Israeli Prime Minister Benjamin Netanyahu is recovering in hospital after an emergency heart procedure while opposition to his government's contentious judicial overhaul plan has reached a fever pitch and unrest has gripped the country.
Netanyahu's doctors said on Sunday the heart pacemaker implantation went smoothly and that Netanyahu, 73, feels fine.
According to his office, he was expected to be discharged later in the day. But tensions were surging as lawmakers were to begin a marathon debate on Sunday morning over the first major piece of the overhaul, ahead of a vote in parliament enshrining it into law on Monday.
Mass protests are set to continue. Hundreds of thousands of people took to the streets across Israel on Saturday night, while thousands marched into Jerusalem and camped out near the Knesset, or parliament, ahead of Monday's vote.
Netanyahu's sudden hospitalisation comes as the longest-serving leader of the country faces the gravest challenge of his leadership from Israeli citizens.
The domestic crisis has shaken the economy, forged cracks in Israel's military and tested the delicate social fabric that holds the polarised country together.
It wasn't immediately clear whether Netanyahu's hospitalisation would have an effect on the legislative process.
The weekly Cabinet meeting scheduled for Sunday morning was postponed and Israeli Army Radio reported that a security assessment of the effect of the legal dispute on the military was also taken off Netanyahu's schedule.
Judicial overhaul plans move ahead
In announcing the hospitalisation, Netanyahu’s office said that he would be sedated and that a top deputy, Justice Minister Yariv Levin, would stand in for him while he underwent the procedure. Levin, a close confidant of the prime minister, is the mastermind of the overhaul.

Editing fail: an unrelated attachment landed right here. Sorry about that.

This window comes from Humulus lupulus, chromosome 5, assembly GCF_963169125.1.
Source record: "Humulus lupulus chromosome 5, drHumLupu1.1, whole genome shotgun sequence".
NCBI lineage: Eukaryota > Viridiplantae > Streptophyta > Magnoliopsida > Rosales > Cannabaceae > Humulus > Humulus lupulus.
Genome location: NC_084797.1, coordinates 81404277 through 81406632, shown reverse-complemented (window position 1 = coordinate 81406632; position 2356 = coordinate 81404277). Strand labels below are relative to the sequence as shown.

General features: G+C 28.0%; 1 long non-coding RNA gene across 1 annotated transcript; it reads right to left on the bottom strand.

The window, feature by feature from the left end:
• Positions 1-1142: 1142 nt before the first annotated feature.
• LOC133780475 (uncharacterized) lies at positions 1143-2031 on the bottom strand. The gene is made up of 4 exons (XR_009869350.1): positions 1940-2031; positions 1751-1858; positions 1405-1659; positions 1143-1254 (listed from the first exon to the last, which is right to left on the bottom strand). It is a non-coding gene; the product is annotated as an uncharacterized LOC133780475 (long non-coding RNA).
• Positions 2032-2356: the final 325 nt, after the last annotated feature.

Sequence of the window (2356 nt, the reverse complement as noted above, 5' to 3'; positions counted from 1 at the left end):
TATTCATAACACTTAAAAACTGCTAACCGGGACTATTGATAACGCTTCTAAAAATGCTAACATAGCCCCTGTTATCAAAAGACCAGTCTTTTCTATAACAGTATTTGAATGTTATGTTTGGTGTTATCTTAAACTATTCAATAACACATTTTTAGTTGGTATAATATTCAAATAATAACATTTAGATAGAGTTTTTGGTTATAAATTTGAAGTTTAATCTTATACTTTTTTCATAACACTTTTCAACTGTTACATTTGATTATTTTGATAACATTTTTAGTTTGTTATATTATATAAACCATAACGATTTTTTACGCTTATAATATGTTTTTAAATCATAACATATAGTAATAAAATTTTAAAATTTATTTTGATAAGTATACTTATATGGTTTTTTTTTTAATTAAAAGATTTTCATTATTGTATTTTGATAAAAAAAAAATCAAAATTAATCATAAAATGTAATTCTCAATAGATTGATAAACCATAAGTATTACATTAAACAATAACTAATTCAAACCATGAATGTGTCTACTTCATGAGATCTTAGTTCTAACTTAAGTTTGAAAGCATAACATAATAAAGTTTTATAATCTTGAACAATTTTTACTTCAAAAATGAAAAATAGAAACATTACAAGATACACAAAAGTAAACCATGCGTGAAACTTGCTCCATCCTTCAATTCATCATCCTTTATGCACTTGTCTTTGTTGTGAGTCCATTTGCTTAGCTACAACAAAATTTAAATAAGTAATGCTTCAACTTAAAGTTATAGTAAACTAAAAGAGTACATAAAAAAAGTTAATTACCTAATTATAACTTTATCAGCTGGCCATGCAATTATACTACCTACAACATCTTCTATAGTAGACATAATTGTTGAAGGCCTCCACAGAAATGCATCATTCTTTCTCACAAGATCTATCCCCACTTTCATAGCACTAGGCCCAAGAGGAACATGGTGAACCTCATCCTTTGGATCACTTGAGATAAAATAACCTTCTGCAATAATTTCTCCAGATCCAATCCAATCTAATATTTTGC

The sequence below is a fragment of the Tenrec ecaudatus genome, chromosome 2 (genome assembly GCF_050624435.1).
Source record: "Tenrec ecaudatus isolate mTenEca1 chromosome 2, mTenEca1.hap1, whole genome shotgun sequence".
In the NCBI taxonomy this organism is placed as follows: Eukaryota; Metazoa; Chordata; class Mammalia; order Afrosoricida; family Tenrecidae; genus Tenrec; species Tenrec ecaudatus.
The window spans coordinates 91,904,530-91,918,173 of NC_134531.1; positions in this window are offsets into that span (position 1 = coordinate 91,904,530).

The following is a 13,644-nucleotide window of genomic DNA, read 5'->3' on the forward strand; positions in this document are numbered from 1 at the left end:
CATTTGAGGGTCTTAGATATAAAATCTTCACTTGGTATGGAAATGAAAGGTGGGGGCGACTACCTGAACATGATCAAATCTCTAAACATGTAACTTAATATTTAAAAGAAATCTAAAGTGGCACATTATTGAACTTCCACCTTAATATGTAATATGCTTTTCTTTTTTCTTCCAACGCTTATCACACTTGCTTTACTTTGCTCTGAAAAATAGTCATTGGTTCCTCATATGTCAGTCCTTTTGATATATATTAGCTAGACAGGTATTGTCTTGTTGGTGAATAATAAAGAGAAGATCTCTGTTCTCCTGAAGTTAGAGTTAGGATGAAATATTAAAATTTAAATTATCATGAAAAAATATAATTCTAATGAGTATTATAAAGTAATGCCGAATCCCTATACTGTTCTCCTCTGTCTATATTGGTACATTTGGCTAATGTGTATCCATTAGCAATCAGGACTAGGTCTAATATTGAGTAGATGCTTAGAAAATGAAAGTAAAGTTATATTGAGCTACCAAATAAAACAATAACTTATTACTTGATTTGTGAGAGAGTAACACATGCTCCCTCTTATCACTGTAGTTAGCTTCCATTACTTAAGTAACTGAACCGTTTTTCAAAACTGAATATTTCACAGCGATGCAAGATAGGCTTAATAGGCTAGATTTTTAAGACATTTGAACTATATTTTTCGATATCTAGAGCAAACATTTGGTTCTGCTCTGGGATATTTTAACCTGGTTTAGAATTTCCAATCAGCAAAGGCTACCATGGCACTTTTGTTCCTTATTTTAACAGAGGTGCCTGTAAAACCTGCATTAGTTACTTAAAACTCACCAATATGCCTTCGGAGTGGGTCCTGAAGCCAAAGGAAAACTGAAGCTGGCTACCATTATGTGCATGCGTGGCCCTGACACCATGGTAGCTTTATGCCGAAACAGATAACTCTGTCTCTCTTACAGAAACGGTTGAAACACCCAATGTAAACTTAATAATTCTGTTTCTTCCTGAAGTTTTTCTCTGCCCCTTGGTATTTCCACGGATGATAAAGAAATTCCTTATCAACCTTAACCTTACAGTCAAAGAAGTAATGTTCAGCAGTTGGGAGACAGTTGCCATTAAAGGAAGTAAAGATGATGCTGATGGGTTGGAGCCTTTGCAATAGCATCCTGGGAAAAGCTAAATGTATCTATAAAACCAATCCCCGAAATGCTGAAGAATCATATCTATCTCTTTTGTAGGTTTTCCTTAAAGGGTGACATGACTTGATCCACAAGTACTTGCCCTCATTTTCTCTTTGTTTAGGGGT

In a brief video statement before the implantation, Netanyahu said he "feels excellent" and planned to push forward with the judicial overhaul as soon as he was released, adding that he expected to be released in time to go to the Knesset for Monday’s vote.
Netanyahu was rushed to hospital in the middle of the night a week after being hospitalised for what doctors said was dehydration.
They released him after implanting a device to monitor his heart but he was hospitalised again Sunday because it showed anomalies, prompting the need for a pacemaker.
Professor Roy Beinart, senior physician and director at the Davidai Arrhythmia Center at Sheba Medical Center’s Heart Institute, said in a video: "The implantation went smoothly, without any complications. He is not in a life-threatening condition."
Further increasing pressure on the Israeli leader, military reservists in fast-rising numbers have been declaring their refusal to serve under a government taking steps that they see as setting the country on a path to dictatorship. Those moves have prompted fears that the military could be compromised.
Netanyahu and his far-right allies announced the overhaul plan in January, days after taking office. They claim the plan is needed to curb what they say are the excessive powers of unelected judges.
Critics say the plan will destroy the country’s system of checks and balances and put it on the path toward authoritarian rule.